County discovered that the State's forensic expert in this case, Fred
Zain

(see also the Gerald Wayne Davis, William
O'Dell Harris, and Glen Woodall cases), had falsified results and lied about his credentials

when he was employed as a State police serologist in West Virginia. When Alejandro's lawyers were informed of this,
they filed a writ of habeas corpus. At this time, Alejandro was released to his parents and placed on electronic
monitoring.


On July 26, 1994, a Uvalde County District Court heard Alejandro's petition. Present at this hearing were an original
trial juror, the original jury foreman, and a Bexar County forensic DNA analyst. The two jurors testified that they
based their

guilty verdict solely on
Zain's

testimony and without his testimony the jury would have acquitted on the basis of
reasonable doubt. The DNA analyst testified that results from at least one other DNA test had excluded Alejandro. He
also testified that

the test to which
Zain

testified was inconclusive and could not have been the basis of a conviction.


DNA results. In July 1990 the original DNA tests done in this case

the ones
Zain

testified were
inculpatory


were


inconclusive. A Restriction Fragment Length Polymorphism (RFLP) test performed by the Bexar County crime
laboratory on October 3, 1990, excluded Alejandro as the source of the semen left on the victim's nightgown. The
district court


also reported that an additional test was done on December 19, 1990, after the trial, and it too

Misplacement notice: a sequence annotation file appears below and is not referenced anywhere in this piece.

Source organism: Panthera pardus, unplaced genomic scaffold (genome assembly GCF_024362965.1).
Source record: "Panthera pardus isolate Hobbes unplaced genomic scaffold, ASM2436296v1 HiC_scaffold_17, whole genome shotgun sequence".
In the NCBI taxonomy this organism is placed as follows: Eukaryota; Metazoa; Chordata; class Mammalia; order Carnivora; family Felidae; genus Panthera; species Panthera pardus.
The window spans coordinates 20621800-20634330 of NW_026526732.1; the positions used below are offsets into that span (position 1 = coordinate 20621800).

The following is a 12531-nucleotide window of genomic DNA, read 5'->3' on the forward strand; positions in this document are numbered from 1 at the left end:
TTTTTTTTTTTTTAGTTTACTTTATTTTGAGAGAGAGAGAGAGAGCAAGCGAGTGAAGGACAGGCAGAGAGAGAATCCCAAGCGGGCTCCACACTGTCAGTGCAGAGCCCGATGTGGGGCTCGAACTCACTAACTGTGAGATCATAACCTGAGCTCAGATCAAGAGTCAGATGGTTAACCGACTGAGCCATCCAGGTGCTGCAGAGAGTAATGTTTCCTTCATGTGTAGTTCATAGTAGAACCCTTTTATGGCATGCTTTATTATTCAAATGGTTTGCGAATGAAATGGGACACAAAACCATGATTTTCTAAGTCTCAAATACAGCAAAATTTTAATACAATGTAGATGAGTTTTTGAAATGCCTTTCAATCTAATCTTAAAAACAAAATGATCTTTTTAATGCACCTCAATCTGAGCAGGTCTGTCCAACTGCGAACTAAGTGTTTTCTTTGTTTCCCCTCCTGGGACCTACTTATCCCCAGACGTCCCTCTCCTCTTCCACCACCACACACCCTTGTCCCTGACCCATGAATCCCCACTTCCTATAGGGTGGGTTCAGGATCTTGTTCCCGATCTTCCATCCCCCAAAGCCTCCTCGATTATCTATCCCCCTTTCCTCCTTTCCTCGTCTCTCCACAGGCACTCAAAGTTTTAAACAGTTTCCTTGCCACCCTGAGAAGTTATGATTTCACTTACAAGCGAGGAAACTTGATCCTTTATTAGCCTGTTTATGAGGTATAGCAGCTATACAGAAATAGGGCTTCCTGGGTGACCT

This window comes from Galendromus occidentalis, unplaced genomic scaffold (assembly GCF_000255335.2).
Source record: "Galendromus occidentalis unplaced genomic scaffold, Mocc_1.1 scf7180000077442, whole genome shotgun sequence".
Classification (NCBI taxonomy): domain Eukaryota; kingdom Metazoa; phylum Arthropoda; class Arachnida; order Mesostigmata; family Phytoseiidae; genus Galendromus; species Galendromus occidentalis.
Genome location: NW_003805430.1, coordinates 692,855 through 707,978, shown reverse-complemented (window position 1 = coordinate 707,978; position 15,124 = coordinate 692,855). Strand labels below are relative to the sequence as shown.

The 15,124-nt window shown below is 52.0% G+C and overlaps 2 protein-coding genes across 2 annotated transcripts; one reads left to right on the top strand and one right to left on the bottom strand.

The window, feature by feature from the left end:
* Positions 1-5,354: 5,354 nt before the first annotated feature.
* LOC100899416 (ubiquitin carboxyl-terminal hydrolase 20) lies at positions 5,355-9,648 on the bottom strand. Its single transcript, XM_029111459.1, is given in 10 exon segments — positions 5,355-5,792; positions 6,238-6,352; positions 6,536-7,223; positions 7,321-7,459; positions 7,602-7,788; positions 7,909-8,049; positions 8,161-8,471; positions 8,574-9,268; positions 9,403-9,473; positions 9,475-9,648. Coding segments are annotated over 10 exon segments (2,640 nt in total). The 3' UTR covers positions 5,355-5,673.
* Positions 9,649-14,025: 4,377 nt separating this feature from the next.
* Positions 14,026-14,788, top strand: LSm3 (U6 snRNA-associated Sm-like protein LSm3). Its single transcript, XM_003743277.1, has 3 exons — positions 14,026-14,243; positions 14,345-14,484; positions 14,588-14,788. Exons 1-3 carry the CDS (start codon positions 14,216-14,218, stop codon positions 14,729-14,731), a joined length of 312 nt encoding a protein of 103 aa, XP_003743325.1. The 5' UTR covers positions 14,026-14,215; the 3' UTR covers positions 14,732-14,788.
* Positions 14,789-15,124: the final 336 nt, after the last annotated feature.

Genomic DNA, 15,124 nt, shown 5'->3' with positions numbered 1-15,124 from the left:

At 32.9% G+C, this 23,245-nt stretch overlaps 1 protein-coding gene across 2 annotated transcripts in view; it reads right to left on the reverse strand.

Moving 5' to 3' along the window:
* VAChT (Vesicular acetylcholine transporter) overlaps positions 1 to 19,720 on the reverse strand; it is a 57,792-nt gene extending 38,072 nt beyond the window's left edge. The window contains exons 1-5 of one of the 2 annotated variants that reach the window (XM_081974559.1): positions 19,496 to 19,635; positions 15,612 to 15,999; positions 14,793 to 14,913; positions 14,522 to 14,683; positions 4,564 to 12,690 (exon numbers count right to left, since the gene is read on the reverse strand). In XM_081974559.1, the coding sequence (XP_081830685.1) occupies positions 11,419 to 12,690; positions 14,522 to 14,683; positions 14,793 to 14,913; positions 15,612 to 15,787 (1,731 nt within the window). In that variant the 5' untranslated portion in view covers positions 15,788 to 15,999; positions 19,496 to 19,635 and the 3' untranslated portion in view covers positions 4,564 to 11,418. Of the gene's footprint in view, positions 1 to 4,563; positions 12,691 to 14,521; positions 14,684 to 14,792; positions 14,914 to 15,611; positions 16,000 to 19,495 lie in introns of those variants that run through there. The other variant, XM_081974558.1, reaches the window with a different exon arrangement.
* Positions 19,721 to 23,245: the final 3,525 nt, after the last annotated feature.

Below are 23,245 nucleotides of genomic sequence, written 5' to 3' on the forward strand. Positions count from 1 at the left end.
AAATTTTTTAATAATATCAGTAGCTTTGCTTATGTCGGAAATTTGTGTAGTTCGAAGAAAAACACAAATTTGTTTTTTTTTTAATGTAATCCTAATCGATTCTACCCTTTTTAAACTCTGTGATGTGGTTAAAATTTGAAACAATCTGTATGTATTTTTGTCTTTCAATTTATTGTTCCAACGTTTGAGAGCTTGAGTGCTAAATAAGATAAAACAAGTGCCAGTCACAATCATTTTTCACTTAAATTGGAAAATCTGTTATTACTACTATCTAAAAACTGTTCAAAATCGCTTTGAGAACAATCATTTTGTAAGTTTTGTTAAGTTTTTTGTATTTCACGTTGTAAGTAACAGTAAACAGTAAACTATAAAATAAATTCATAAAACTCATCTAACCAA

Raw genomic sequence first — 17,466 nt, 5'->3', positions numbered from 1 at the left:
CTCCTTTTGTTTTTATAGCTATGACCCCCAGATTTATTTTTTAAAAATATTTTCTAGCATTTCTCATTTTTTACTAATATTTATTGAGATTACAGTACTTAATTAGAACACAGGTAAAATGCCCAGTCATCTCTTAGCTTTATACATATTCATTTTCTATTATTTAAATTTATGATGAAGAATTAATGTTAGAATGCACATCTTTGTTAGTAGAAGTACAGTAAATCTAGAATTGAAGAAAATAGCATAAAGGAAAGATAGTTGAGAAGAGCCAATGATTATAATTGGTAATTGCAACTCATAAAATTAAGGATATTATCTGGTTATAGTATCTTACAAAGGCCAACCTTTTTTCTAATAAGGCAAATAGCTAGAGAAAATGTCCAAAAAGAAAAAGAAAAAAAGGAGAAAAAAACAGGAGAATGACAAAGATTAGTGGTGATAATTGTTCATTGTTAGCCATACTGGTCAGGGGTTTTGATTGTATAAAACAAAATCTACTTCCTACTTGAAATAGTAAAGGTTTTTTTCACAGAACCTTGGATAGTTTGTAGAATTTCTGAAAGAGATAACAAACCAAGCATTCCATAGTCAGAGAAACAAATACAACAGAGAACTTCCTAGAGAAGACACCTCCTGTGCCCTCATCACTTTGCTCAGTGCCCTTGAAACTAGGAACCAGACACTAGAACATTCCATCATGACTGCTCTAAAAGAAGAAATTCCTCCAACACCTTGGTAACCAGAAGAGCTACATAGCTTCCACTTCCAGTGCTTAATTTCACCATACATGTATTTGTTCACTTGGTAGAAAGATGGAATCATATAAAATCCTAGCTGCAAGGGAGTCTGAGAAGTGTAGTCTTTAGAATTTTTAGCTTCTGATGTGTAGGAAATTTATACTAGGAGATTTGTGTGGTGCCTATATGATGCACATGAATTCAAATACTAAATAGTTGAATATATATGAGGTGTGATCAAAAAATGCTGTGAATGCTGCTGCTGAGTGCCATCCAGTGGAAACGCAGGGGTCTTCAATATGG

excluded Alejandro. According to the district court's findings of fact, Fred
Zain

knew of these exculpatory results and
failed to report them to anyone.


Conclusion. As a result of the findings of fact by the district court, the court of criminal appeals overturned Alejandro's
conviction and released him to stand trial again without
Zain's

testimony. The district attorney, however, declined to
prosecute the case. On September 21, 1994, Alejandro was released from electronic monitoring and all charges

were dismissed. Alejandro served 4 years of his sentence. On June 27, 1995, he was awarded $250,000 in a civil suit
against Bexar

12.14 STR analysis is commonly used for DNA
profiling


Short tandem repeats

(
STRs
) are genetic
markers used in DNA profiling


STRs are short DNA sequences that are repeated
many times in a row at the same location


The number of repeating units can differ between
individuals


STR analysis

compares the lengths of STR
sequences at specific regions of the genome


Current standard for DNA profiling is to analyze 13
different STR sites

Copyright © 2009 Pearson Education, Inc.

STR site 1

Crime scene DNA

STR site 2

Suspect’s DNA

Number of short tandem

repeats match

Number of short tandem

repeats do not match

12.16 RFLPs can be used to detect differences in
DNA sequences


Single nucleotide polymorphism

(
SNP
) is a
variation at one base pair within a coding or
noncoding sequence


Restriction fragment length polymorphism

(
RFLP
) is a variation in the size of DNA fragments
due to a SNP that alters a restriction site


RFLP analysis involves comparison of sizes of
restriction fragments by gel electrophoresis

Copyright © 2009 Pearson Education, Inc.

Crime scene

DNA

Suspect’s

DNA

Pedigree ex